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Approximately 200 demonstrators took to the Idaho Capitol steps in the midday hour of Feb. 27, aiming at the so-called "guns on campus
" bill. Organized by the Coalition to Keep Guns Off Campus and composed of educators, students and concerned members of the public, the demonstration voiced collective concern over the cost, feasibility and safety implications of the bill, which will be the topic of a House State Affairs Committee meeting at 8 a.m. Friday, Feb. 28.
"This will do nothing but take away from the success of our students at universities," said Associated Students of Boise State University Vice President Cassandra Sullivan.
To those who would argue that armed, law-abiding citizens act as crime deterrents and potential surrogates for police presence, she said, "You are not a member of law enforcement and to act as such is an extremely dangerous position to be in."
Karen Meyer held up a sign that read, "I am a licensed gun owner who opposes SB 1254. No guns on campus!"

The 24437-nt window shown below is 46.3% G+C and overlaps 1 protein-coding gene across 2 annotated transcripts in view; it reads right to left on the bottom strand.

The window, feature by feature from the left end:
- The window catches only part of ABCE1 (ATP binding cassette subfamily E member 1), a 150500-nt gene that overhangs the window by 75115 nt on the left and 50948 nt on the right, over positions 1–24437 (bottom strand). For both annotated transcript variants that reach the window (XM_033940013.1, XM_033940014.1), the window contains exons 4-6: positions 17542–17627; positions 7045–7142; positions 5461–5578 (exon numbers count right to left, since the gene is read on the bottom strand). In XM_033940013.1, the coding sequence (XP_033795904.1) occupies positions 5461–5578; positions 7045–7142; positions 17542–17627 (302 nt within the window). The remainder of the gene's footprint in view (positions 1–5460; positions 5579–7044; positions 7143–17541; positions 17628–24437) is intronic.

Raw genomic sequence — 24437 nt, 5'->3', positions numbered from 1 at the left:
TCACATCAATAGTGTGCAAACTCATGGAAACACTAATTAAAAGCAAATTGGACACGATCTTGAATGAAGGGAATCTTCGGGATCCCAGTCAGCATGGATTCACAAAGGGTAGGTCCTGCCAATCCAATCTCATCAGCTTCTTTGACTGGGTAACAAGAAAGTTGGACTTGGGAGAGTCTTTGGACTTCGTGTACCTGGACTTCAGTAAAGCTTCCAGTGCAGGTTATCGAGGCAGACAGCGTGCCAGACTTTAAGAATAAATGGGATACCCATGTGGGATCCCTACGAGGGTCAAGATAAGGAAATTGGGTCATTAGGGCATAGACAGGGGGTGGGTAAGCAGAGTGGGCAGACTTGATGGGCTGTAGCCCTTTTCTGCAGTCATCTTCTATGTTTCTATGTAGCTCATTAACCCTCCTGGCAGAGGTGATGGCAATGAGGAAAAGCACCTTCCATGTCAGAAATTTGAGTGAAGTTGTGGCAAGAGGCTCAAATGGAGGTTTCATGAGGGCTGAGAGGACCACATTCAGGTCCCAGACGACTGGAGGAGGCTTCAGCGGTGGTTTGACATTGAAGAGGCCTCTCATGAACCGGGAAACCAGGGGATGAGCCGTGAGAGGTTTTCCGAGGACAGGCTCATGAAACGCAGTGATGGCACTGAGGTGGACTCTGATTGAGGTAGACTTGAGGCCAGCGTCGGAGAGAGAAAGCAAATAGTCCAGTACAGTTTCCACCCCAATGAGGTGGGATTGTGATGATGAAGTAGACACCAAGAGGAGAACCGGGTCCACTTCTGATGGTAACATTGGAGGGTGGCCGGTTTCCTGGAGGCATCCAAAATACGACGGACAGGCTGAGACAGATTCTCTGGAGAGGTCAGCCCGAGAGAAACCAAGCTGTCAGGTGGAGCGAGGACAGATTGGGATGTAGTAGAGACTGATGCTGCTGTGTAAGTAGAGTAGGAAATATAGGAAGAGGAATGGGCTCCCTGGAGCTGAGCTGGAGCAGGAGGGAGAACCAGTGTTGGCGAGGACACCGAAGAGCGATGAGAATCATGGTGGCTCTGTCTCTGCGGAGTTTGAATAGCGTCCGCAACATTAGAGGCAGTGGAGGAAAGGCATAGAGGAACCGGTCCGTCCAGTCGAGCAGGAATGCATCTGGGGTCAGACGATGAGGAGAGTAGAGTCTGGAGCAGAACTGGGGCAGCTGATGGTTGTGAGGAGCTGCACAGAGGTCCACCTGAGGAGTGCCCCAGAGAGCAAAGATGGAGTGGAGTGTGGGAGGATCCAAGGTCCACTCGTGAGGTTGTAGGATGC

Meyer said she opposes the bill because she feels Idaho's public colleges and universities would not be made safer by its passage, and that the bill would reflect poorly on Idaho.
"On campuses you have a lot of young people who have never been around guns in their lives," she said. "It doesn't put a good light on us."
Second Amendment advocates, led by the Boise State chapter of Young Americans for Liberty, staged a counter-demonstration of their own, holding signs and chanting slogans near the east side of the Capitol steps, occasionally getting into shouting matches with other demonstrators. Before the demonstration, BW
caught up with Nick Ferronato, who organized the counter-protest, who said that despite claims to the contrary, the presence of weapons in public places serves as a deterrent against crime.
"If you look at the statistics, everywhere there are more guns, more concealed weapons permits, more guns in the hands of law-abiding citizens, there is less crime. If you look at the pockets like Chicago, New Orleans and New York, there's a lot of crime because criminals don't care about the law. All they care about is getting what they want," he said.